Methods: Using the microsimulation model MISCAN, we simulated different breast cancer screening strategies varying in starting age (starting at 45, 47, and 50 years), stopping age (stopping at 69, 72, and 74 years), and frequency (annual [A], biennial [B], combination of both [A + B], and triennial [T]). In total, we defined 24 different breast cancer screening strategies, including no screening as a reference strategy. We calculated incremental cost-effectiveness ratios (ICERs) and compared which strategies were on the efficiency frontiers for DALYs and QALYs.

Results: Breast cancer screening averted between 46.00 and 105.58 DALYs and gained between 28.69 and 64.50 QALYs per 1000 women. For DALYs there were 5 strategies on the efficiency frontier (T50-69, T50-74, T45-74, B45-74, and A45-74). The same strategies plus one (B45-72) were on the efficiency frontier for QALYs.

Conclusions: Using DALYs averted instead of QALYs gained to assess the effects on quality of life from breast cancer screening in the Dutch population yields differences in ICERs, but almost the same strategies were on the efficiency frontiers. Whether the choice in outcome measure leads to a difference in optimal policy depends on the cost-effectiveness threshold.
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http://dx.doi.org/10.1016/j.jval.2020.10.018DOI Listing
March 2021

Development and Validation of Three Regional Microsimulation Models for Predicting Colorectal Cancer Screening Benefits in Europe.

MDM Policy Pract 2021 Jan-Jun;6(1):2381468320984974. Epub 2021 Jan 29.

Department of Public Health, Erasmus MC, University Medical Center Rotterdam, Rotterdam, The Netherlands.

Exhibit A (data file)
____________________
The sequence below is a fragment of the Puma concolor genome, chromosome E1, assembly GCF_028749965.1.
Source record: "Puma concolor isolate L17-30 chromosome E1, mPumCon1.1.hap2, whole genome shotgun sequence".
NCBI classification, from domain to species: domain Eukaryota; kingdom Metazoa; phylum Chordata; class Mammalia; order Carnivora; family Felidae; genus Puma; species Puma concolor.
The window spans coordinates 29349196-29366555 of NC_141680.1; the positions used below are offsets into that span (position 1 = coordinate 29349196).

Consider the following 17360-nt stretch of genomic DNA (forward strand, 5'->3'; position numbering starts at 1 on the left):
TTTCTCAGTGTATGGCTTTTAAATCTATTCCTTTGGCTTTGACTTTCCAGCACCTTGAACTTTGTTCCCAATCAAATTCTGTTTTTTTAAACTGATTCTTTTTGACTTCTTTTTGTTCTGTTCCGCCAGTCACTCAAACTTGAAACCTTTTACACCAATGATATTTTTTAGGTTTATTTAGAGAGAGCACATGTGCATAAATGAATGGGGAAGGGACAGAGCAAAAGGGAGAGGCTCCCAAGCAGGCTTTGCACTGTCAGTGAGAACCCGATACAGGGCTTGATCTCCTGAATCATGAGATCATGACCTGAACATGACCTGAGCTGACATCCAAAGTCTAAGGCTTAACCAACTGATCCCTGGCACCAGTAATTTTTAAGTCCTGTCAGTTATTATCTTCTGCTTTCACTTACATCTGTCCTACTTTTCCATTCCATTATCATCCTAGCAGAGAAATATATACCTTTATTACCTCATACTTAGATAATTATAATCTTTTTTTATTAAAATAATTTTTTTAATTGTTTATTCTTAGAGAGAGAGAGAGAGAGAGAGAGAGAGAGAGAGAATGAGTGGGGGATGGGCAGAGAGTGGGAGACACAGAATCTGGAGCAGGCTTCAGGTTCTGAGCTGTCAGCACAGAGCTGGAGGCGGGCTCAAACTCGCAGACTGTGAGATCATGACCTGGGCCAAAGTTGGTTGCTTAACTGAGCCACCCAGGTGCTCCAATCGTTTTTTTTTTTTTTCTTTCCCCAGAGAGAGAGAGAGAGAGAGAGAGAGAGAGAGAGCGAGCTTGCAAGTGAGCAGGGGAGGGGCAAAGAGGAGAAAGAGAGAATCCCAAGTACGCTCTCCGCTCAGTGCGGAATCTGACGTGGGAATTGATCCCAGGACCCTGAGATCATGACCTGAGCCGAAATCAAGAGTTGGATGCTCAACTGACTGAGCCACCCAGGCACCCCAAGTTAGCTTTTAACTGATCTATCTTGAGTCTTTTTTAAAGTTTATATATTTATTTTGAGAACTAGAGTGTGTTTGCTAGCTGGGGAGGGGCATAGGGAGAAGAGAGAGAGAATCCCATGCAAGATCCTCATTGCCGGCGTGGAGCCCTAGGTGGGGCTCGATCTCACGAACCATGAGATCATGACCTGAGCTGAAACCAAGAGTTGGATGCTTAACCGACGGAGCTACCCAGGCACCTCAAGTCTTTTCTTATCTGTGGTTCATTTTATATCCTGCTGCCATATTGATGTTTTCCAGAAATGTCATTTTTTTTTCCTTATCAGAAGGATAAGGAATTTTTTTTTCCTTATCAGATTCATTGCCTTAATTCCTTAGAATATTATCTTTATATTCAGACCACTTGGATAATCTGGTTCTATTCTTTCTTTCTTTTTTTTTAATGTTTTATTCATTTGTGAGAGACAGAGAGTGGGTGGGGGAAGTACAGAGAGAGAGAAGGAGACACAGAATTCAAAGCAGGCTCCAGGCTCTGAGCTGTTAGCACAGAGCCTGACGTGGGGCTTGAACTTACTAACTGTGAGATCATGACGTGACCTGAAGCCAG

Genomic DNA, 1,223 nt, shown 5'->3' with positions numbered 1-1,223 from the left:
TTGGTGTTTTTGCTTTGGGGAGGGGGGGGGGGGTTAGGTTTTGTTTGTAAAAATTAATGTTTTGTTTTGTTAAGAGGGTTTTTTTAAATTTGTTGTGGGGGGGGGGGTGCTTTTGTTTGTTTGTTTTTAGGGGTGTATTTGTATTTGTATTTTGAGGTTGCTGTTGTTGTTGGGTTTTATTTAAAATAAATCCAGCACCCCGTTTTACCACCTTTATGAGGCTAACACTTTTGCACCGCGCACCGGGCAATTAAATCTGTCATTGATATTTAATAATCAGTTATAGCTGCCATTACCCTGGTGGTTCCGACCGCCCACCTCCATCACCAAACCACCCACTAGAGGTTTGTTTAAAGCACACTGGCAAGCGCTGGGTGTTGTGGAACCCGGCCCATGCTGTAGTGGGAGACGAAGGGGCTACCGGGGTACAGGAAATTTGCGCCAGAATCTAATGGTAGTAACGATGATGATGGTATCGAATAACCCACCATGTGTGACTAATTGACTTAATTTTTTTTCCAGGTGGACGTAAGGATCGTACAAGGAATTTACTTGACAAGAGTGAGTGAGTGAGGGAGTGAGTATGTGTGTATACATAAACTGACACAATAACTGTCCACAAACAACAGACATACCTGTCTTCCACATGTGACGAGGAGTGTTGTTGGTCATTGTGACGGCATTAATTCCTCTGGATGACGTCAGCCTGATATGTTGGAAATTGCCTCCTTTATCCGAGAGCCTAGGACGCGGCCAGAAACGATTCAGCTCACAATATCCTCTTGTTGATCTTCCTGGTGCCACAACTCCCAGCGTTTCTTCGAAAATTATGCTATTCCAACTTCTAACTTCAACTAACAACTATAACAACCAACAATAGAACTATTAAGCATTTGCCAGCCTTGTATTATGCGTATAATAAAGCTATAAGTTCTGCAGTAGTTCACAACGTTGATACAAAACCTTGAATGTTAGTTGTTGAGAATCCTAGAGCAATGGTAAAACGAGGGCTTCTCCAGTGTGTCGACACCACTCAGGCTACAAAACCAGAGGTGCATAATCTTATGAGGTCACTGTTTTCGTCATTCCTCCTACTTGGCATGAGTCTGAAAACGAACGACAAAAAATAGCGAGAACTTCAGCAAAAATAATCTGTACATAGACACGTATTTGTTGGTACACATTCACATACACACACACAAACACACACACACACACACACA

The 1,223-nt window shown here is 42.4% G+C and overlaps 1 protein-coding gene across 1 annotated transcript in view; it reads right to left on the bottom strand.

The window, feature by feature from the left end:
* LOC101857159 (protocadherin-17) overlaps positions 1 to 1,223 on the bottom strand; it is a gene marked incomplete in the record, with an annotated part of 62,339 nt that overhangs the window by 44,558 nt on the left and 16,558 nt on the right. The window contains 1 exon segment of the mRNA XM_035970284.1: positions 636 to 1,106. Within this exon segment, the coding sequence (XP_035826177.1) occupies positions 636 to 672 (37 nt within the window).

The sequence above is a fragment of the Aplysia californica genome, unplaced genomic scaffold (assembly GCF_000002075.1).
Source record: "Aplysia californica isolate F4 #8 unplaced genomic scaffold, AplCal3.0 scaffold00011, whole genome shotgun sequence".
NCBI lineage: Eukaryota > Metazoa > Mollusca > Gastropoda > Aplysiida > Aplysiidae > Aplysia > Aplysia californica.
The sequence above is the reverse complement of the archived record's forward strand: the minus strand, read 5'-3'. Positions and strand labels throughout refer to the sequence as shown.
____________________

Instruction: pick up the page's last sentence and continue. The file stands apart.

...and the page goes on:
Validated microsimulation models have been shown to be useful tools in providing support for colorectal cancer (CRC) screening decisions. Aiming to assist European countries in reducing CRC mortality, we developed and validated three regional models for evaluating CRC screening in Europe. Microsimulation Screening Analysis-Colon (MISCAN-Colon) model versions for Italy, Slovenia, and Finland were quantified using data from different national institutions. These models were validated against the best available evidence for the effectiveness of screening from their region (when available): the Screening for COlon REctum (SCORE) trial and the Florentine fecal immunochemical test (FIT) screening study for Italy; the Norwegian Colorectal Cancer Prevention (NORCCAP) trial and the guaiac fecal occult blood test (gFOBT) Finnish population-based study for Finland. When published evidence was not available (Slovenia), the model was validated using cancer registry data. Our three models reproduced age-specific CRC incidence rates and stage distributions in the prescreening period. Moreover, the Italian and Finnish models replicated CRC mortality reductions (reasonably) well against the best available evidence. CRC mortality reductions were predicted slightly larger than those observed (except for the Florentine FIT study), but consistently within the corresponding 95% confidence intervals. Our findings corroborate the MISCAN-Colon reliability in supporting decision making on CRC screening. Furthermore, our study provides the model structure for an additional tool (EU-TOPIA CRC evaluation tool: http://miscan.eu-topia.org) that aims to help policymakers and researchers monitoring or improving CRC screening in Europe.